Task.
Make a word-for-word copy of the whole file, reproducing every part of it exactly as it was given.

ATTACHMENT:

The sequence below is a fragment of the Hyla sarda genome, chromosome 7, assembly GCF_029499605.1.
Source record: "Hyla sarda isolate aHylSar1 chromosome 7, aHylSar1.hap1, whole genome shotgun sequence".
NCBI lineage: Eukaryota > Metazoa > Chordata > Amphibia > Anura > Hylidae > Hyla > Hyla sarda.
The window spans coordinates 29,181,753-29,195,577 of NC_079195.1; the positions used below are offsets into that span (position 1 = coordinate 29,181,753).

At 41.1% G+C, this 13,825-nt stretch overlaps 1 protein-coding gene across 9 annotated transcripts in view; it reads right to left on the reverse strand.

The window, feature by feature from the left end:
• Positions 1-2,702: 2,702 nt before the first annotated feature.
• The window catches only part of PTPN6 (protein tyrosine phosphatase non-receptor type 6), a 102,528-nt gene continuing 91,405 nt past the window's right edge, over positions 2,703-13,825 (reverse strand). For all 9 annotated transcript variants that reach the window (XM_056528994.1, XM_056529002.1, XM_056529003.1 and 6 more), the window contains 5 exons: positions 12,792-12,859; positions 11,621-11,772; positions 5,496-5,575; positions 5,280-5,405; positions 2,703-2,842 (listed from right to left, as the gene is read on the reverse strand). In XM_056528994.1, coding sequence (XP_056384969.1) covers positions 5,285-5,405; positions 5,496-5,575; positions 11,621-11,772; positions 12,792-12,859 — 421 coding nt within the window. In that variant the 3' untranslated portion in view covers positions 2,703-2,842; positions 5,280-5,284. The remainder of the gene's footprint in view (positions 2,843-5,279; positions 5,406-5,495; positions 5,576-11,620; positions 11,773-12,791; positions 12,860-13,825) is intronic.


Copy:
The sequence below is a fragment of the Hyla sarda genome, chromosome 7, assembly GCF_029499605.1.
Source record: "Hyla sarda isolate aHylSar1 chromosome 7, aHylSar1.hap1, whole genome shotgun sequence".
NCBI lineage: Eukaryota > Metazoa > Chordata > Amphibia > Anura > Hylidae > Hyla > Hyla sarda.
The window spans coordinates 29,181,753-29,195,577 of NC_079195.1; the positions used below are offsets into that span (position 1 = coordinate 29,181,753).

At 41.1% G+C, this 13,825-nt stretch overlaps 1 protein-coding gene across 9 annotated transcripts in view; it reads right to left on the reverse strand.

The window, feature by feature from the left end:
• Positions 1-2,702: 2,702 nt before the first annotated feature.
• The window catches only part of PTPN6 (protein tyrosine phosphatase non-receptor type 6), a 102,528-nt gene continuing 91,405 nt past the window's right edge, over positions 2,703-13,825 (reverse strand). For all 9 annotated transcript variants that reach the window (XM_056528994.1, XM_056529002.1, XM_056529003.1 and 6 more), the window contains 5 exons: positions 12,792-12,859; positions 11,621-11,772; positions 5,496-5,575; positions 5,280-5,405; positions 2,703-2,842 (listed from right to left, as the gene is read on the reverse strand). In XM_056528994.1, coding sequence (XP_056384969.1) covers positions 5,285-5,405; positions 5,496-5,575; positions 11,621-11,772; positions 12,792-12,859 — 421 coding nt within the window. In that variant the 3' untranslated portion in view covers positions 2,703-2,842; positions 5,280-5,284. The remainder of the gene's footprint in view (positions 2,843-5,279; positions 5,406-5,495; positions 5,576-11,620; positions 11,773-12,791; positions 12,860-13,825) is intronic.